Another large group of population includes the nonhealth-care professionals such as the engineering students who, with a higher educational background, can easily understand and follow the concept of prevention and well-being, leading them to be the role models for their family and community at large. Thus, it can be emphasized that health education and promotion enhances the quality of life of an individual irrespective of their social status or field of expertise. Emerging health-care professionals as well as nonhealth-care professionals form a significant part of the society and belong to the echelon who are believed to have a better knowledge and awareness than the common population, but assessment of the actual existing status demands a proper channelled study.
| Conclusions|| |
Self-perceived halitosis was highest among engineering students followed by the pharmacy and medical students. The level of periodontal health awareness was higher among medical students when compared to pharmacy and engineering students. Since poor oral hygiene is a major cause of halitosis and periodontal disease, as dentists, we should reinforce the importance of correcting all aspects related with brushing and flossing along with the importance of regular dental checkups.
Dr. C D Dwarakanath (professor and head of the department) for his constant support and encouragement throughout the study.
Financial support and sponsorship
Conflicts of interest
There are no conflicts of interest.
| References|| |
Sheiham A, Watt RG. The common risk factor approach: A rational basis for promoting oral health. Community Dent Oral Epidemiol 2000;28:399-406.
Javed F, Näsström K, Benchimol D, Altamash M, Klinge B, Engström PE, et al.
Comparison of periodontal and socioeconomic status between subjects with type 2 diabetes mellitus and non-diabetic controls. J Periodontol 2007;78:2112-9.
Javed F, Al-Askar M, Samaranayake LP, Al-Hezaimi K. Periodontal disease in habitual cigarette smokers and nonsmokers with and without prediabetes. Am J Med Sci 2013;345:94-8.
Jin LJ, Armitage GC, Klinge B, Lang NP, Tonetti M, Williams RC, et al.
Global oral health inequalities: Task group – Periodontal disease. Adv Dent Res 2011;23:221-6.
Haumschild MS, Haumschild RJ. The importance of oral health in long-term care. J Am Med Dir Assoc 2009;10:667-71.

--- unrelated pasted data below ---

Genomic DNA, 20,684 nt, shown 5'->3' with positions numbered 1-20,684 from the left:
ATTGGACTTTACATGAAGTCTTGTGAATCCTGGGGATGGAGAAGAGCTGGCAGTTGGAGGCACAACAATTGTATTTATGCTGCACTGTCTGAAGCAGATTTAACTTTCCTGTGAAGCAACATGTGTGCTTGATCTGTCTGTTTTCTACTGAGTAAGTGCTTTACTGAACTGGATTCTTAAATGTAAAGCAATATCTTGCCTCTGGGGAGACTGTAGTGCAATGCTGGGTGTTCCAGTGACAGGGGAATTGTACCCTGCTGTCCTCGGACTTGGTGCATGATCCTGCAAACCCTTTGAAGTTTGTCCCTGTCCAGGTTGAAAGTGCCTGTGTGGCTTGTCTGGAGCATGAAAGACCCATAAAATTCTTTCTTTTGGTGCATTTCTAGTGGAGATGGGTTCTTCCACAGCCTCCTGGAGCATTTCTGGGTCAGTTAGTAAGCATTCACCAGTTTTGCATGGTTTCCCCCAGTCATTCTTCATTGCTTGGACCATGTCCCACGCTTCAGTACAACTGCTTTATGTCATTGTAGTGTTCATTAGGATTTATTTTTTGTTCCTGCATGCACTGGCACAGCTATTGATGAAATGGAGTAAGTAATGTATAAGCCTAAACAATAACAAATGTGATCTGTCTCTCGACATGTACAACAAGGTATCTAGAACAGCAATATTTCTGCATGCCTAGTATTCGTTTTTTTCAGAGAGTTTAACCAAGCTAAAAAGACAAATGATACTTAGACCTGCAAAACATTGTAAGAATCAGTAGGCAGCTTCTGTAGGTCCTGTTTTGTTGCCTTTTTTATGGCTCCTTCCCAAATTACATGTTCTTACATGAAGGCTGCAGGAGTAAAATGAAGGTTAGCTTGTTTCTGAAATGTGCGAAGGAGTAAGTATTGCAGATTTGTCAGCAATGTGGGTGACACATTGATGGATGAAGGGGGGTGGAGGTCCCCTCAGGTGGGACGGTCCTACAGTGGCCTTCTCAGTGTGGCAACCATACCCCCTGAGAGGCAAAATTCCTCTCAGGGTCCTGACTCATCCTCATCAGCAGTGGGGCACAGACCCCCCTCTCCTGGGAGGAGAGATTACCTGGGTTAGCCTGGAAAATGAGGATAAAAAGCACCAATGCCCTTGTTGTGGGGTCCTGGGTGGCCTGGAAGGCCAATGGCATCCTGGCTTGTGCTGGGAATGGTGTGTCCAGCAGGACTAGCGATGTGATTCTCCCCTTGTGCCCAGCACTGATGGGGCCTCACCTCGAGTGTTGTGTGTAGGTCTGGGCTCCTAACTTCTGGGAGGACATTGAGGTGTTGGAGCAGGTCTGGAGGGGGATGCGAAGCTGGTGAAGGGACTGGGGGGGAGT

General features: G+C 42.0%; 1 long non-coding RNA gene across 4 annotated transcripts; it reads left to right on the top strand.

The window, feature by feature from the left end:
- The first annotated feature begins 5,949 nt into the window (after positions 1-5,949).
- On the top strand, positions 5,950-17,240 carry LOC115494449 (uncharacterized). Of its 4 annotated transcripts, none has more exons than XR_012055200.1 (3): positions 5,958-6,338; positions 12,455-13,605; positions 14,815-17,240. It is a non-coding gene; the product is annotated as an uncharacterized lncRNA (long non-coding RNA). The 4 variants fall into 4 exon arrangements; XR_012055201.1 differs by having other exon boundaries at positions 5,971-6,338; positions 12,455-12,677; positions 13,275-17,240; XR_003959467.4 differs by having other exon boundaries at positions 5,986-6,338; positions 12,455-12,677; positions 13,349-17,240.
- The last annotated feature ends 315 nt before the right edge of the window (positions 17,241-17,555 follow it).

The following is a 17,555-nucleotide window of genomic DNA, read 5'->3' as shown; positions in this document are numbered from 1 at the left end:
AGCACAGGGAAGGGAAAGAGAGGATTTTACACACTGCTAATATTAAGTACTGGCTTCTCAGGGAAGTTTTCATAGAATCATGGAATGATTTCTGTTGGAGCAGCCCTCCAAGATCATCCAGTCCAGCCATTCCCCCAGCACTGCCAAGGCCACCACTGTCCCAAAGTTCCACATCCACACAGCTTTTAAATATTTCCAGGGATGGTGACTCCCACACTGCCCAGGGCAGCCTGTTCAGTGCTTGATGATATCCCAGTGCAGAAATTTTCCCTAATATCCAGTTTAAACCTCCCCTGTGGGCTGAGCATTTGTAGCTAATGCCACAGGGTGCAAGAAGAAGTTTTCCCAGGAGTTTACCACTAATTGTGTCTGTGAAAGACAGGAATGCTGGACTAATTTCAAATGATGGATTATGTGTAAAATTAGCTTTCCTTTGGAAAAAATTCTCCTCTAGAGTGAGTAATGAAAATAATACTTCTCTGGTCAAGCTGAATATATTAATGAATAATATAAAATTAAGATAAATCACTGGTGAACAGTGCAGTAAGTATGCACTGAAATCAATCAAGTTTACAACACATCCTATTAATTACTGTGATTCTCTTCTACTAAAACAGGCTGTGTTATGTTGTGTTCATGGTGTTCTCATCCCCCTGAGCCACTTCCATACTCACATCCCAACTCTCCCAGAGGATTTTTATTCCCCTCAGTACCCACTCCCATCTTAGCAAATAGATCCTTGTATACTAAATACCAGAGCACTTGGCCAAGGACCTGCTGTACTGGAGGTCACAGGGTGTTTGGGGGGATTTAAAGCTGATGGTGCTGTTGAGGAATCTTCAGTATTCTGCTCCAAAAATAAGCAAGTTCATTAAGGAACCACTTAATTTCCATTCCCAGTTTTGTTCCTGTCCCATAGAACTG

Ashley FP. Role of dental health education in preventive dentistry. In: Murray JJ, editor. Prevention of Dental Disease. 3rd
ed. Oxford: Oxford University Press; 1996. p. 406-14.
Dayakar MM, Kumar J, Pai GP, Shivananda H, Rekha R. A survey about awareness of periodontal health among the students of professional colleges in Dakshina Kannada district. J Indian Soc Periodontol 2016;20:67-71.
] [Full text]
Jiang H, Petersen PE, Peng B, Tai B, Bian Z. Self-assessed dental health, oral health practices, and general health behaviors in Chinese urban adolescents. Acta Odontol Scand 2005;63:343-52.
Al-Shammari KF, Al-Ansari JM, Al-Khabbaz AK, Dashti A, Honkala EJ. Self-reported oral hygiene habits and oral health problems of Kuwaiti adults. Med Princ Pract 2007;16:15-21.
Hamilton ME, Coulby WM. Oral health knowledge and habits of senior elementary school students. J Public Health Dent 1991;51:212-9.
Zhu L, Petersen PE, Wang HY, Bian JY, Zhang BX. Oral health knowledge, attitudes and behaviour of adults in China. Int Dent J 2005;55:231-41.
Ali NS, Khan M, Butt M, Riaz S. Implications of practices and perception on oral hygiene in patients attending a tertiary care hospital. J Pak Dent Assoc 2012;1:20-3.
Behbehani JM, Shah NM. Oral health in Kuwait before the gulf war. Med Princ Pract 2002;11 Suppl 1:36-43.
Petersen PE, Hadi R, Al-Zaabi FS, Hussein JM, Behbehani JM, Skougaard MR, et al.
Dental knowledge, attitudes and behavior among Kuwaiti mothers and school teachers. J Pedod 1990;14:158-64.
Al-Hussaini R, Al-Kandari M, Hamadi T, Al-Mutawa A, Honkala S, Memon A, et al.
Dental health knowledge, attitudes and behaviour among students at the Kuwait University Health Sciences Centre. Med Princ Pract 2003;12:260-5.
Johani HA. Oral hygiene practice among Saudi patients in Jeddah. Cairo Dent J 2008;24:395-401.
Kale T, Bhartiya GK, Raghavan M. Periodontal disease awareness among engineering students in Nashik. J Clin Periodontol Implant Dent 2016;1:12-6.
Gopikrishna V, Bhaskar NN, Kulkarni SB, Jacob J, Sourabha KG. Knowledge, attitude and practices of oral hygiene among college students in Bengaluru city. J Indian Assoc Public Health Dent 2016;14:75-9. [Full text]
[Table 1], [Table 2], [Table 3]